What’s Next for the New Clearwire?

As we rework our recent WiMax report to include the details of last week’s game-changing announcement, it’s a good time to ask what comes next for the new Clearwire and its bigger, grander plans. After comparing the news to the research we did for our initial report, two changes stand out: First, the new Clearwire will get a bit more time to launch, given the complexities of the funding and the technical aspects of the new joint venture. But second, the company will have to meet more ambitious goals of nationwide coverage and roaming, features neither Sprint nor Clearwire had planned to offer in their early 4G WiMax iterations.

More after the jump, including some housekeeping details on when our revised WiMax report will be ready. (Hint: you can order the old one today, and get a new one free when it’s fully edited)


Assuming that its participants decide to actually start spending the money they have pledged toward the new Clearwire, and not listen to those would declare their deal already dead in the water, here is a quick primer on what the $3.2 billion cash infusion has done to the WiMax scene in the U.S., circa mid-2008:

THE BIG CHANGES

1) The money buys WiMax more time, but not a lot more time.

Sprint was starting to get dogged for missing its already delayed April “soft launch,” and lame excuses like not figuring out how to get enough microwave engineers or backhaul into towers weren’t cutting it. Now there are some valid excuses for pushing soft launches back a few months and the big launch until (we are guessing here) CES 2009 — you have device-to-network integration issues, new branding issues, who’s running billing issues, whose budget is paying for rooms at NXTcomm, who’s going to take all those XOHM shirts to Goodwill, etc., etc.

In my professional circle this is known as a “hall pass” — since everybody in any industry knows all this stuff takes time to happen, nobody is going to beat up the new Clearwire for sliding into summer or fall before bits start flying in the new markets. But the new CLWR can’t let it slip much either, because the LTE hype machinery is already running at full steam. If there is anything the telcos know how to do, it’s compete in marketing, PR and lobbying. Witness AT&T Wireless leader Ralph de la Vega’s “we’ll be at 20 Mbps” proclamation less than a week after the big WiMax announcement. That’s called hitting the ground running. Watch for the “WiMax isn’t ready for 911″ warnings from the telcos and their political pals later this summer, a reprise of the tactic that worked so well against VoIP pioneer Vonage.

Bottom line: The delivery heat is off for now, but Clearwire needs to announce hard deadlines soon and then start meeting them or beating them. With the added time comes added competitive pressure and added attention from the media and financial analyst world at large, many of whom hadn’t heard of WiMax before Google and Comcast decided it was a worthwhile investment. That anonyminity is now gone, and the new Clearwire will have to deal with the AT&T-Verizon marketing machines to boot.

2) The new Clearwire will have a nationwide focus from the get-go, as opposed to the local-first strategy Sprint and Clearwire had both been pushing on their own.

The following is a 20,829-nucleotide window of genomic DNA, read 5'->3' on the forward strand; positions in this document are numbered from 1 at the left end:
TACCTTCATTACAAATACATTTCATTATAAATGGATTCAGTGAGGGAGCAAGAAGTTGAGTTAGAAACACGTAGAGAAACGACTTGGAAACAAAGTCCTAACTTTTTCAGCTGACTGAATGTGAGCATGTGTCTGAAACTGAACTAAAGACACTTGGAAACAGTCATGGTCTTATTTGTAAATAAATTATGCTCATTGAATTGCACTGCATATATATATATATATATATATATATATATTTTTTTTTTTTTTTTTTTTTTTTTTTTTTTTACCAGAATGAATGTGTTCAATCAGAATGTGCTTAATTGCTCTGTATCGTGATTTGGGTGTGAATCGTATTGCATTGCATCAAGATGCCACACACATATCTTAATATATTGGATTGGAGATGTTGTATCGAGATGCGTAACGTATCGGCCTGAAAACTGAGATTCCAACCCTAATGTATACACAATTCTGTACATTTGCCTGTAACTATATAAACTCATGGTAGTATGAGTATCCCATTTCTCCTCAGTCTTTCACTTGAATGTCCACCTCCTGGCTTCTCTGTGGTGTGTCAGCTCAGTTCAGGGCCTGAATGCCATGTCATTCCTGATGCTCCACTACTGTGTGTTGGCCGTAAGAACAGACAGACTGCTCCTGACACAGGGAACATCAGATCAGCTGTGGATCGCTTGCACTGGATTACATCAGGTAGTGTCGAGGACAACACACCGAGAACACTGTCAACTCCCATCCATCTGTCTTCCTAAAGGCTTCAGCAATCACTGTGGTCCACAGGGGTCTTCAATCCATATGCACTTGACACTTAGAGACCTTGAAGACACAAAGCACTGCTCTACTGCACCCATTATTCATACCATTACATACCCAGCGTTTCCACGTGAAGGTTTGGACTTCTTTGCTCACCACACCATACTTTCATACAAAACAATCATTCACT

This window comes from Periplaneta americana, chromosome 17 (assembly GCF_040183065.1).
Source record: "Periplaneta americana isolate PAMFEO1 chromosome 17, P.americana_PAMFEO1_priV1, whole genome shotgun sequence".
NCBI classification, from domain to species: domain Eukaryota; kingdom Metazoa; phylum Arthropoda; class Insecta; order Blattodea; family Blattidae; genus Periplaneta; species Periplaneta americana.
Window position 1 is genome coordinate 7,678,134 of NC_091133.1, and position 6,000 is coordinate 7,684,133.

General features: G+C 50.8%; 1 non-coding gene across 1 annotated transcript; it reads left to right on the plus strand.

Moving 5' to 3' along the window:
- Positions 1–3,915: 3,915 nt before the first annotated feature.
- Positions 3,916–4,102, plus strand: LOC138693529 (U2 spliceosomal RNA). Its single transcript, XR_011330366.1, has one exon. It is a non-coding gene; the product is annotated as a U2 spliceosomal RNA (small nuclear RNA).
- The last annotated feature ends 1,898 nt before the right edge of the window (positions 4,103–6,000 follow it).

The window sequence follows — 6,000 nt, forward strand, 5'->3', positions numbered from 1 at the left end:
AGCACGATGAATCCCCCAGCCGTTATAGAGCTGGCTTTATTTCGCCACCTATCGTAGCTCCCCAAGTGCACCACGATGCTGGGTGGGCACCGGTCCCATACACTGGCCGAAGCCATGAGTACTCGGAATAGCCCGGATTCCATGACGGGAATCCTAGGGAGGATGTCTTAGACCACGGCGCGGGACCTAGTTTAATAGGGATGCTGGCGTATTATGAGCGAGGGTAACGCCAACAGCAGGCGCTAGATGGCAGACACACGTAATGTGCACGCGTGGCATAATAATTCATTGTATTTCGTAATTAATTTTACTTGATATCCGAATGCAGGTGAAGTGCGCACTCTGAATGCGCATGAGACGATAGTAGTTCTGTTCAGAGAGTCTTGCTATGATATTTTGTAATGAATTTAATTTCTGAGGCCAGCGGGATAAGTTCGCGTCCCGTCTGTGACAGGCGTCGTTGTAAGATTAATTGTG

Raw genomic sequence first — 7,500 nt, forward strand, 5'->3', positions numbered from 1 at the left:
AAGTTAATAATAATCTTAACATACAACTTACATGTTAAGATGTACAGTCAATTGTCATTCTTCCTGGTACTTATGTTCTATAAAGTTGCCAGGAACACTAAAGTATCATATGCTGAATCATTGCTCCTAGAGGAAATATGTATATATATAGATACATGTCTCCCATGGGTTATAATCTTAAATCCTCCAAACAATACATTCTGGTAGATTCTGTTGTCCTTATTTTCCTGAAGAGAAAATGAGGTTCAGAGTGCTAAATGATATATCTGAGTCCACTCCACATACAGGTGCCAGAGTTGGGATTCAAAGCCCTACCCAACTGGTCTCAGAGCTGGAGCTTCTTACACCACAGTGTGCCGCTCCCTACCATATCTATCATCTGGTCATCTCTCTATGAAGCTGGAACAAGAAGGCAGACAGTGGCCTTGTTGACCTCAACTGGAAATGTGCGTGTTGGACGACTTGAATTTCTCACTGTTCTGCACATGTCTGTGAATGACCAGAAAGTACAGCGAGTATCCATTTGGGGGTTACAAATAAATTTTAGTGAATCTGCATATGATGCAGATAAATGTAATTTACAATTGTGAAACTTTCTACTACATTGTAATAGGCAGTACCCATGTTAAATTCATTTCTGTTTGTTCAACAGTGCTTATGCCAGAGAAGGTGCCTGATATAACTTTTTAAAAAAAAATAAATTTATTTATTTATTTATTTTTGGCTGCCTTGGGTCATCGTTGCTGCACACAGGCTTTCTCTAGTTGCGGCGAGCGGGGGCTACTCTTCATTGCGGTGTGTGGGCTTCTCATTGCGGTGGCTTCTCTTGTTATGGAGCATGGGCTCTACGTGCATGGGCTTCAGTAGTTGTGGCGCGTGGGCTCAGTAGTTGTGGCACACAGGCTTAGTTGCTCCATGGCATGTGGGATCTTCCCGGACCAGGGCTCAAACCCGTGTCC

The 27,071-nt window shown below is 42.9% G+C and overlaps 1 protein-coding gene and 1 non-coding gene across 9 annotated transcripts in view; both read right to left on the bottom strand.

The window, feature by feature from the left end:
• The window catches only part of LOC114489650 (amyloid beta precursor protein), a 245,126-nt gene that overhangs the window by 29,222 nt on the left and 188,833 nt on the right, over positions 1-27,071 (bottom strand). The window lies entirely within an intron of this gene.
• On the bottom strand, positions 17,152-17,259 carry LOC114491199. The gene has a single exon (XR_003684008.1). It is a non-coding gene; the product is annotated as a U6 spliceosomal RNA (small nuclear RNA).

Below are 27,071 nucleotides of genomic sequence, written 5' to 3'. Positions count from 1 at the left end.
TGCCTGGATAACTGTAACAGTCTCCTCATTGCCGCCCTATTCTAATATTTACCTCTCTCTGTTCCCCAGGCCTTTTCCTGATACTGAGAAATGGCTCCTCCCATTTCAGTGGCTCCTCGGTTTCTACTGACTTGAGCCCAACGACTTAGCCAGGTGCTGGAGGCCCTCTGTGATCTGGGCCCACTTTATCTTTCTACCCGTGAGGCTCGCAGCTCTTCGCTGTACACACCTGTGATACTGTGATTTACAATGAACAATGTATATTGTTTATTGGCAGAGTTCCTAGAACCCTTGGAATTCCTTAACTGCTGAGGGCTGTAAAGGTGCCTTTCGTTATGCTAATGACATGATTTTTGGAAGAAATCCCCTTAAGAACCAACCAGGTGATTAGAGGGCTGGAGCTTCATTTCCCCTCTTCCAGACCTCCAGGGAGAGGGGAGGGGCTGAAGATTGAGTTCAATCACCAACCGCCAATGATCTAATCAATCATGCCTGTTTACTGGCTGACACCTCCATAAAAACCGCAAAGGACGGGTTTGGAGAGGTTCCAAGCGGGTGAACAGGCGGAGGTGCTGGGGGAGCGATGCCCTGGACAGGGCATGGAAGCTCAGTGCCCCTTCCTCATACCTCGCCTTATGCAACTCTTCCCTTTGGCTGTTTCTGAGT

While taking on financing dollars and skin-in-the-game partners was the best move, it will call for a radical shift in how the new Clearwire network will be marketed and sold. As recently as the CTIA show in April, Xohm president (and now new Clearwire president) Barry West was talking about building out neighborhood by neighborhood, kind of like how cable companies go door-to-door as they string their wires down successive blocks of streets. Clearwire, which is only starting to offer PC Card connectivity in some of its scattered markets, never talked about nationwide roaming, even if it were a technical possibility. Clearwire also talked very recently about slowing down proposed expansions due to capital constraints.

Now with Google, Comcast and Time Warner in the mix, nothing short of a nationwide roaming network will do. Nationwide might have always been the master plan between Sprint and Clearwire; even though their original JV had failed, Intel was twisting arms all the while, getting the companies to at least synchronize back-end gear to make roaming possible. But now roaming is imperitive, because a Google doesn’t invest in things that may only be sold in some suburbs of Chicago, Baltimore and D.C.

How will this be rolled out and sold? While Sprint execs may have been previously convinced that national-roaming pro users were a small percentage of their target market, now there will be a priority to get a 3G/WiMax hybrid phone moving toward the retail shelves, if for no other reason than to prove that WiMax roaming can be done. Expect a lot of reminders from the new Clearwire about how long we had mixed analog and digital cell phones during that era’s crossover. Expect nobody to really remember or care, but to criticize Clearwire for launching with a network that delivers spotty service. Which is exactly what everyone did during the analog/digital transition too.

Bottom line: The big money means bigger plans faster, which may be the most significant hurdle for the new Clearwire to clear — or the hardest message to deliver to the media and investors if it struggles in expanding its reach so quickly.

More thoughts on motivations for the new investors, and pros and cons this weekend!

As we restructure our recent WiMax report to include the game-changing details of last week’s announcement (and their repercussions for WiMax in the U.S.), you can still order our original report right now, with the assurance that you will get the new, updated version as soon as it’s edited.

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